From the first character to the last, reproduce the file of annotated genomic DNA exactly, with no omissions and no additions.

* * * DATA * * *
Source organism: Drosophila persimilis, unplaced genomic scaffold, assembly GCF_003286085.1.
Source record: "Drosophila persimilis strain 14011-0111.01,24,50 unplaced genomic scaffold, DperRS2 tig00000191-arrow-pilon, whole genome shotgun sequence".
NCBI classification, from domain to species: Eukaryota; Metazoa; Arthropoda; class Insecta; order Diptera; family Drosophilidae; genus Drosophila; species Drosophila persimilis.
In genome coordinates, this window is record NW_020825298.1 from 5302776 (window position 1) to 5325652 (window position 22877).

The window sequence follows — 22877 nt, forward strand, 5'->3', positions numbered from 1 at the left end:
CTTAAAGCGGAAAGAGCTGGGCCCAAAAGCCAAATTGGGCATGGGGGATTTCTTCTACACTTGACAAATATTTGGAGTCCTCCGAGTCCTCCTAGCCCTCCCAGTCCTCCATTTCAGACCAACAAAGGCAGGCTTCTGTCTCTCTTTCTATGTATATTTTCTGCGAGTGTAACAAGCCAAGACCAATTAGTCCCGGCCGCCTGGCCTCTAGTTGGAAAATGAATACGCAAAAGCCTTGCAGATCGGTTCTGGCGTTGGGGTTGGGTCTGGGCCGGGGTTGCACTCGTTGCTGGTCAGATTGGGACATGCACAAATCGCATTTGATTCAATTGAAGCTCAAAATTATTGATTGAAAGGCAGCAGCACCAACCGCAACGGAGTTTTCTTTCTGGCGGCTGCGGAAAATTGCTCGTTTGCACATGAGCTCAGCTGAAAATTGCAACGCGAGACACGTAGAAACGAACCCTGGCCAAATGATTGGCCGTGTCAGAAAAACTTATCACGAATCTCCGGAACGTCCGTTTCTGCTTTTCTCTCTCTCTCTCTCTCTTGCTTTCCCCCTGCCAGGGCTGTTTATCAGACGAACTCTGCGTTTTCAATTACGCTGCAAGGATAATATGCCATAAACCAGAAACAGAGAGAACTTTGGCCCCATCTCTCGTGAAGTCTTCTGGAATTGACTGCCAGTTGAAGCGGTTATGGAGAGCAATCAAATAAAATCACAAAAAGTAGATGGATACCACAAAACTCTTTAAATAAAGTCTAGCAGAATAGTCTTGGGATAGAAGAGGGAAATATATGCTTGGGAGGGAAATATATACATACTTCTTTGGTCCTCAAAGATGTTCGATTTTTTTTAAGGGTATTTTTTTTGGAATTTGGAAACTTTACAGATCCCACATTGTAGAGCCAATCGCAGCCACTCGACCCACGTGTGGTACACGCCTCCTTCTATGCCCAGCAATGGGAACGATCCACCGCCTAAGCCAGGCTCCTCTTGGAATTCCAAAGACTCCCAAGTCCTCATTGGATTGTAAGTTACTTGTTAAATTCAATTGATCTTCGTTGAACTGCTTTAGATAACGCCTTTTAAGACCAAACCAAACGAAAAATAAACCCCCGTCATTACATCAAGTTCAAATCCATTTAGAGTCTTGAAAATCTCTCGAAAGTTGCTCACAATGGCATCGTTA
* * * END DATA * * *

Source organism: Drosophila persimilis, unplaced genomic scaffold, assembly GCF_003286085.1.
Source record: "Drosophila persimilis strain 14011-0111.01,24,50 unplaced genomic scaffold, DperRS2 tig00000191-arrow-pilon, whole genome shotgun sequence".
NCBI classification, from domain to species: Eukaryota; Metazoa; Arthropoda; class Insecta; order Diptera; family Drosophilidae; genus Drosophila; species Drosophila persimilis.
In genome coordinates, this window is record NW_020825298.1 from 5302776 (window position 1) to 5325652 (window position 22877).

The window sequence follows — 22877 nt, forward strand, 5'->3', positions numbered from 1 at the left end:
CTTAAAGCGGAAAGAGCTGGGCCCAAAAGCCAAATTGGGCATGGGGGATTTCTTCTACACTTGACAAATATTTGGAGTCCTCCGAGTCCTCCTAGCCCTCCCAGTCCTCCATTTCAGACCAACAAAGGCAGGCTTCTGTCTCTCTTTCTATGTATATTTTCTGCGAGTGTAACAAGCCAAGACCAATTAGTCCCGGCCGCCTGGCCTCTAGTTGGAAAATGAATACGCAAAAGCCTTGCAGATCGGTTCTGGCGTTGGGGTTGGGTCTGGGCCGGGGTTGCACTCGTTGCTGGTCAGATTGGGACATGCACAAATCGCATTTGATTCAATTGAAGCTCAAAATTATTGATTGAAAGGCAGCAGCACCAACCGCAACGGAGTTTTCTTTCTGGCGGCTGCGGAAAATTGCTCGTTTGCACATGAGCTCAGCTGAAAATTGCAACGCGAGACACGTAGAAACGAACCCTGGCCAAATGATTGGCCGTGTCAGAAAAACTTATCACGAATCTCCGGAACGTCCGTTTCTGCTTTTCTCTCTCTCTCTCTCTCTTGCTTTCCCCCTGCCAGGGCTGTTTATCAGACGAACTCTGCGTTTTCAATTACGCTGCAAGGATAATATGCCATAAACCAGAAACAGAGAGAACTTTGGCCCCATCTCTCGTGAAGTCTTCTGGAATTGACTGCCAGTTGAAGCGGTTATGGAGAGCAATCAAATAAAATCACAAAAAGTAGATGGATACCACAAAACTCTTTAAATAAAGTCTAGCAGAATAGTCTTGGGATAGAAGAGGGAAATATATGCTTGGGAGGGAAATATATACATACTTCTTTGGTCCTCAAAGATGTTCGATTTTTTTTAAGGGTATTTTTTTTGGAATTTGGAAACTTTACAGATCCCACATTGTAGAGCCAATCGCAGCCACTCGACCCACGTGTGGTACACGCCTCCTTCTATGCCCAGCAATGGGAACGATCCACCGCCTAAGCCAGGCTCCTCTTGGAATTCCAAAGACTCCCAAGTCCTCATTGGATTGTAAGTTACTTGTTAAATTCAATTGATCTTCGTTGAACTGCTTTAGATAACGCCTTTTAAGACCAAACCAAACGAAAAATAAACCCCCGTCATTACATCAAGTTCAAATCCATTTAGAGTCTTGAAAATCTCTCGAAAGTTGCTCACAATGGCATCGTTA